In the meantime, although he had already formed the impression that Kislyak was not necessarily the right point of contact,[851] Kushner went forward with the meeting that Kislyak had requested on November 16. It took place at Trump Tower on November 30, 2016.[852] At Kushner's invitation, Flynn also attended; Bannon was invited but did not attend.[853] During the meeting, which lasted approximately 30 minutes, Kushner expressed a desire on the part of the incoming Administration to start afresh with U.S.-Russian relations.[854] Kushner also asked Kislyak to identify the best person (whether Kislyak or someone else) with whom to direct future discussions—someone who had contact with Putin and the ability to speak for him.[855]

The three men also discussed U.S. policy toward Syria, and Kislyak floated the idea of having Russian generals brief the Transition Team on the topic using a secure communications line,[856] After Flynn explained that there was no secure line in the Transition Team offices, Kushner asked Kislyak if they could communicate using secure facilities at the Russian Embassy.[857] Kislyak quickly rejected that idea.[858]

4. Jared Kushner's Meeting with Sergey Gorkov

On December 6, 2016, the Russian Embassy reached out to Kushner's assistant to set up a second meeting between Kislyak and Kushner.[859] Kushner declined several proposed meeting dates, but Kushner's assistant indicated that Kislyak was very insistent about securing a second meeting.[860] Kushner told the Office that he did not want to take another meeting because he had already decided Kislyak was not the right channel for him to communicate with Russia, so he arranged to have one of his assistants, Avi Berkowitz, meet with Kislyak in his stead.[861] Although embassy official Sergey Kuznetsoy wrote to Berkowitz that Kislyak thought it "important" to "continue the conversation with Mr. Kushner in person,"[862] Kislyak nonetheless agreed to meet instead with Berkowitz once it became apparent that Kushner was unlikely to take a meeting.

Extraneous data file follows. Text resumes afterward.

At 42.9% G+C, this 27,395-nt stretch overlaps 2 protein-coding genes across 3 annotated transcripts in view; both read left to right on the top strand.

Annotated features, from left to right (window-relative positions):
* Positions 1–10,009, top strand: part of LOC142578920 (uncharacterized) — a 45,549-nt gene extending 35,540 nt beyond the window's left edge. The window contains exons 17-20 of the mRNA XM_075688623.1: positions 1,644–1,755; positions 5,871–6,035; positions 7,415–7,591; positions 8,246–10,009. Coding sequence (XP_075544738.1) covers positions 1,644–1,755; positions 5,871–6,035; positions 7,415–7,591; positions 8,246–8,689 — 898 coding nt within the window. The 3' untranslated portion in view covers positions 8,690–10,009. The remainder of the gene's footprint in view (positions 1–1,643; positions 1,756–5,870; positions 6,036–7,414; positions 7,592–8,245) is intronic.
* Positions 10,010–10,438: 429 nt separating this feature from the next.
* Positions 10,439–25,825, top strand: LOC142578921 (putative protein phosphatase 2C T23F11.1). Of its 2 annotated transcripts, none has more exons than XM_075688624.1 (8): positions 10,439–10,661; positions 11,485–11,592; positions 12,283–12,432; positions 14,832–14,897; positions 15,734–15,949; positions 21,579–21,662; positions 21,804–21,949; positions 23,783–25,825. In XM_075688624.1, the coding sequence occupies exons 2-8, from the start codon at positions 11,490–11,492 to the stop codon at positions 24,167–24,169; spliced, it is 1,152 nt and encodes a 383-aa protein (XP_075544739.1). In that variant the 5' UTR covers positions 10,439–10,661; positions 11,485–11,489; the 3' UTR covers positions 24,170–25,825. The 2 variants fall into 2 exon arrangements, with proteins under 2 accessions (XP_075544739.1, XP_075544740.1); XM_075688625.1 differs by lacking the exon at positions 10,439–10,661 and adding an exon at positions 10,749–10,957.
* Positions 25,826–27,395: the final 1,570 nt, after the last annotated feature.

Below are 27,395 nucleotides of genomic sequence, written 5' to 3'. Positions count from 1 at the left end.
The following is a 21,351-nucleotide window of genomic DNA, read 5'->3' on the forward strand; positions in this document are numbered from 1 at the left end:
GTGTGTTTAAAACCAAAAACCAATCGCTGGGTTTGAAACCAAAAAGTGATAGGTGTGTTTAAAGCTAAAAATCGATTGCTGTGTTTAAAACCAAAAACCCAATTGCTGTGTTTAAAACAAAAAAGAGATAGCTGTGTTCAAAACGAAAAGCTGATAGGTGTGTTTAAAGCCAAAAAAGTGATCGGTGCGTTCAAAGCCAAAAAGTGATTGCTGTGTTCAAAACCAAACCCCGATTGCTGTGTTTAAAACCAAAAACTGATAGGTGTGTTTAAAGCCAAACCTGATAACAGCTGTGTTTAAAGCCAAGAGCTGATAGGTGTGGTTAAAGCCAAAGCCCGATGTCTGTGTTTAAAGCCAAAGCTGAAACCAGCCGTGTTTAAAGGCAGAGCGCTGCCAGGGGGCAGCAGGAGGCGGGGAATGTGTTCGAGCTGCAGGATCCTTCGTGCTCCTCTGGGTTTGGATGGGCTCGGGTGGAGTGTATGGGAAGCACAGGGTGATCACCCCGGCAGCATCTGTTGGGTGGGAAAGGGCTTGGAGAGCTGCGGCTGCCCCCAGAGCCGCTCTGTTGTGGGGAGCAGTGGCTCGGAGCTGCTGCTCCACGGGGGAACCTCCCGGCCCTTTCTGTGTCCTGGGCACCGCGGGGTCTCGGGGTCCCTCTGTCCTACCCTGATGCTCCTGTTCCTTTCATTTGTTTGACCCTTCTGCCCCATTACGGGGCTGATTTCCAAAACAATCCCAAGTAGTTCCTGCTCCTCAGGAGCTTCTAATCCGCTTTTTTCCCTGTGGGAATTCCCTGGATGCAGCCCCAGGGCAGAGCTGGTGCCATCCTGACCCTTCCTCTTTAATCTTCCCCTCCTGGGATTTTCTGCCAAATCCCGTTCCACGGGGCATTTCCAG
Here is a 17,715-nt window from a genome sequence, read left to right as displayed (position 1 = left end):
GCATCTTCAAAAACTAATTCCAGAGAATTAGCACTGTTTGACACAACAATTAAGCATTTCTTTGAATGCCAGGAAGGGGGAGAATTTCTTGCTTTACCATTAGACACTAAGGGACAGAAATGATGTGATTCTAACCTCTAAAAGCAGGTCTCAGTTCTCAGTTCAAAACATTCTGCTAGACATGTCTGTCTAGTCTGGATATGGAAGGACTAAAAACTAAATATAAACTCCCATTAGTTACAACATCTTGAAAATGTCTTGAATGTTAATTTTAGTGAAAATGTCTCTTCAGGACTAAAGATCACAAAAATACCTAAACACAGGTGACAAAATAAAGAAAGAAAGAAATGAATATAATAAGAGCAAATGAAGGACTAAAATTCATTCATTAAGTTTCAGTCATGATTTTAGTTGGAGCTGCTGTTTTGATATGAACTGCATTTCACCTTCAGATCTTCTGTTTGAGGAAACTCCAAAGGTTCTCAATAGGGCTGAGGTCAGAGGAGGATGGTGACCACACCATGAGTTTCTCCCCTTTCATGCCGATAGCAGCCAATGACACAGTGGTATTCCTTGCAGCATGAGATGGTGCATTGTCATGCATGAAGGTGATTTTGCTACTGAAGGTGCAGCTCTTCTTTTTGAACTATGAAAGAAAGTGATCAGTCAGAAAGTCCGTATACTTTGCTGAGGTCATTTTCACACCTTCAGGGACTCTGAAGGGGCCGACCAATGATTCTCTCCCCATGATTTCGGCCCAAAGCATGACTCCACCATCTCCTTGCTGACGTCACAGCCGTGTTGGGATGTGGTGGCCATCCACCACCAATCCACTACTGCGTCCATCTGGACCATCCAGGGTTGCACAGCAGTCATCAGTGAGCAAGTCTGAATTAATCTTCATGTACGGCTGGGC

Berkowitz met with Kislyak on December 12, 2016, at Trump Tower.[863] The meeting lasted only a few minutes, during which Kislyak indicated that he wanted Kushner to meet someone who had a direct line to Putin: Sergey Gorkov, the head of the Russian-government- owned bank Vnesheconombank (VEB).

Kushner agreed to meet with Gorkov.[864] The one-on-one meeting took place the next day, December 13, 2016, at the Colony Capital building in Manhattan, where Kushner had previously scheduled meetings.[865] VEB was (and is) the subject of Department of Treasury economic sanctions imposed in response to Russia's annexation of Crimea.[866] Kushner did not, however, recall any discussion during his meeting with Gorkoy about the sanctions against VEB or sanctions more generally.[867] Kushner stated in an interview that he did not engage in any preparation for the meeting and that no one on the Transition Team even did a Google search for Gorkov's name.[868]

At the start of the meeting, Gorkov presented Kushner with two gifts: a painting and a bag of soil from the town in Belarus where Kushner's family originated.[869]